When I was in fourth grade, The Old Man and the Sea was required reading. I did not know it then, but I was reading great literature. It was powerful and it made an impression upon my soul that would last a long time. But as a fourth-grader, all I understood was that I felt compassion for the old man and that I admired him for his perseverance. It would remain with me for many, many years.
Then, as an adult, I reread The Old Man and the Sea, but it did not mean the same to me; in fact, I really hated Hemingway's writing style. That was about five years ago. I'll come back to that in a moment.
This week I reread it for a third time for The Old Man and the Sea Read-Along at Edge of the Precipice, and I had a great experience. I am happy to report that Hemingway and I are back on good terms again - well, at least concerning The Old Man. Thinking back to my first reread, I wonder: Did I even read the same book?
This time I considered Hemingway's style and found it unsophisticated, in a good way. The plot and characters are simple and plain, and since most of the story is told through the old man's solitude and contemplation, the unsophisticated language works perfectly.
Regarding the Read-Along, Hamlette has a few questions for us, some of which I have already answered; but here are others:
+ Have you read any of Hemingway's other works?
No, and I must read more while we are on good terms. Which one should I read next?
+ Some people say this story is full of symbolism, maybe even an allegory. What do you think things like the old man, the fish, and the sharks could symbolize?
Frankly, if the author says there is no symbolism, I believe him; however, one cannot help looking for things or seeing objects repeat themselves. For example, I noted that "eyes" came up frequently (I thought I was reading The Great Gatsby again):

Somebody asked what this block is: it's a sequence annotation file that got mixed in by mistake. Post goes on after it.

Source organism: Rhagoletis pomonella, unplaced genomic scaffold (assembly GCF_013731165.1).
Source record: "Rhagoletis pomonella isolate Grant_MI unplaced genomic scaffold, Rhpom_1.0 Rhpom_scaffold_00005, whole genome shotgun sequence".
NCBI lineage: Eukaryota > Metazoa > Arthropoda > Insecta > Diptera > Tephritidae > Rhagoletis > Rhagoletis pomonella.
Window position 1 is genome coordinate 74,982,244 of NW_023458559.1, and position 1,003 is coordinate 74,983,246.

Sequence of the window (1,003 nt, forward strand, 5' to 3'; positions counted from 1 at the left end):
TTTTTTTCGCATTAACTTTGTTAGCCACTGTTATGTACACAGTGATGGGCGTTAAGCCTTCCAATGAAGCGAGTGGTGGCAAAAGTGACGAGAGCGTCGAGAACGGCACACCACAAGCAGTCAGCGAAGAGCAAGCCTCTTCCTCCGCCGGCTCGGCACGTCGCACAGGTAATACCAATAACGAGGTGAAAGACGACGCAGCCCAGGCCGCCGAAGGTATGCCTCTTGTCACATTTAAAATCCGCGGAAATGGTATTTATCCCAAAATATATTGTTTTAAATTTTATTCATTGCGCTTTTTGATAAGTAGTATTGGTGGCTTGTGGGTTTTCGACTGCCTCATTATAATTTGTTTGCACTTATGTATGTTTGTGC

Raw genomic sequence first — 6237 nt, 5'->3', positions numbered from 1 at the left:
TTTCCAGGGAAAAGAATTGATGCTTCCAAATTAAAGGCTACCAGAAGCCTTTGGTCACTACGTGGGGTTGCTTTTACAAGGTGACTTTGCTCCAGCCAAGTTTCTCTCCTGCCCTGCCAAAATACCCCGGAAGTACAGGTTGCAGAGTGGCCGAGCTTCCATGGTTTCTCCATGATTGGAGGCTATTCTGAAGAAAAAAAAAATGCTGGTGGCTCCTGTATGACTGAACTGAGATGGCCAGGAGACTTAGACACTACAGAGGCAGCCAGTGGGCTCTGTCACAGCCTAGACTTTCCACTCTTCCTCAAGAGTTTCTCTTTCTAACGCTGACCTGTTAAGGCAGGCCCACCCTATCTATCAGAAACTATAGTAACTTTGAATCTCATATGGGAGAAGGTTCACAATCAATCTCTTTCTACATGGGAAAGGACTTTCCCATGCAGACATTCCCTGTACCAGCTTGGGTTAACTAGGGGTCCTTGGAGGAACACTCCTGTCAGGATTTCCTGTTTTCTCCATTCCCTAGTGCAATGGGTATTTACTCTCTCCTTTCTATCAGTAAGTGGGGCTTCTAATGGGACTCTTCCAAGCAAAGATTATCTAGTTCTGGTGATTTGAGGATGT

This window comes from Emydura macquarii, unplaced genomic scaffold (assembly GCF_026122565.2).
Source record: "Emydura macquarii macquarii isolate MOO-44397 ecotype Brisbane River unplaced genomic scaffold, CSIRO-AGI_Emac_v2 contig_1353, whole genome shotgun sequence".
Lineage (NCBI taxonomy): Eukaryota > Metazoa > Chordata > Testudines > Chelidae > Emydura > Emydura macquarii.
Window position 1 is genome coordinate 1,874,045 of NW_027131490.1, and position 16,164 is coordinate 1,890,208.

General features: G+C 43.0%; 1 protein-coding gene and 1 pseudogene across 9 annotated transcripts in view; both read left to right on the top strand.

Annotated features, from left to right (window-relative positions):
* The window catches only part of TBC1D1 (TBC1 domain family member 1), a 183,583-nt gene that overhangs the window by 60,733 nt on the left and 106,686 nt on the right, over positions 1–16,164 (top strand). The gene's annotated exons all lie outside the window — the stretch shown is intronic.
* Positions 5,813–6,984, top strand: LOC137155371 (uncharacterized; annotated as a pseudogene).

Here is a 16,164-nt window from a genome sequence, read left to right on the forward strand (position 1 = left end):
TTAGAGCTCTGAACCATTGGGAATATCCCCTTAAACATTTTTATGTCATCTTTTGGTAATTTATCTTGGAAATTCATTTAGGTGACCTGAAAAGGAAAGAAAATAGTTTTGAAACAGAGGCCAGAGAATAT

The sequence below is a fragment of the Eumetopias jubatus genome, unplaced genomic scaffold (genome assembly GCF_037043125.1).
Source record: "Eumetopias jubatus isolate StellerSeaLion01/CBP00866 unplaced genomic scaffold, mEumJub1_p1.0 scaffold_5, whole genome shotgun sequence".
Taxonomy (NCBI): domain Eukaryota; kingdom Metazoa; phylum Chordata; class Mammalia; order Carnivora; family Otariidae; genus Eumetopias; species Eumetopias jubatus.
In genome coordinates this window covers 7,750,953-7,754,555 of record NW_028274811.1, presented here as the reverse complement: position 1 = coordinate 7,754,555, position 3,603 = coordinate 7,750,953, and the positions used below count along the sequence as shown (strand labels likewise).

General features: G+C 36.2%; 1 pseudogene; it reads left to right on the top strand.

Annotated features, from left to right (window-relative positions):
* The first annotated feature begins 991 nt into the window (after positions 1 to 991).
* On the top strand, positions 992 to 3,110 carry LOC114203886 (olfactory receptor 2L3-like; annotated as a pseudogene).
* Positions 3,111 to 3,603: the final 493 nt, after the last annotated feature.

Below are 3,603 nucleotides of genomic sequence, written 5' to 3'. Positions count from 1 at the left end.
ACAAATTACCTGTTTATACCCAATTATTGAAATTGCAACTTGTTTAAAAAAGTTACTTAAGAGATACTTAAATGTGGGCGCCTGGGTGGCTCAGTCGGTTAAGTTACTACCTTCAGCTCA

Everything about him was old except his eyes and they were the same color as the sea and were cheerful and undefeated.
The old man looked at him with his sun-burned confident loving eyes.
...with his eyes closed there was no life in his face.This is not necessarily symbolism, but I thought there were many purposeful, though minor, contradictions in the story, such as the old man and his companion, the young boy; fiction and reality; talking to someone and talking to yourself. The old man thought, No one should be alone in their old age, and yet the old man went far out to sea where there was no one else. And another example, the old man said that "Fishing kills me exactly as it keeps me alive."
Those are stretches, I think.
+ What do you think the main point of the story is? What is Hemingway trying to say here?
Maybe Hemingway did not have a message, but rather wanted to evoke compassion and empathy for the old man and even the marlin. We can feel for the old man through his companion, the boy, and we can feel for the marlin through the words and thoughts of the old man (who has great love for the fish). In fact, it is as if the old man and the fish are one because they often feel and struggle the same. And one more thing: The old man compares man to the beasts and thinks, Man is not much beside the great birds and beasts. They are more noble and more able; man is maybe a little more cunning, but not any stronger.
I believe I know what happened when I reread The Old Man and the Sea the first time. When I read it as a young girl, I was expecting anything as I read with an unfilled heart and untrained eyes. As an adult, I was expecting it to have a deeper, complicated meaning. I made it into more than it was, and I did not enjoy it. I blamed it on Hemingway's writing. But it wasn't his writing; instead, it was my adultish-tendency to expect too much and look too deep and make everything convoluted.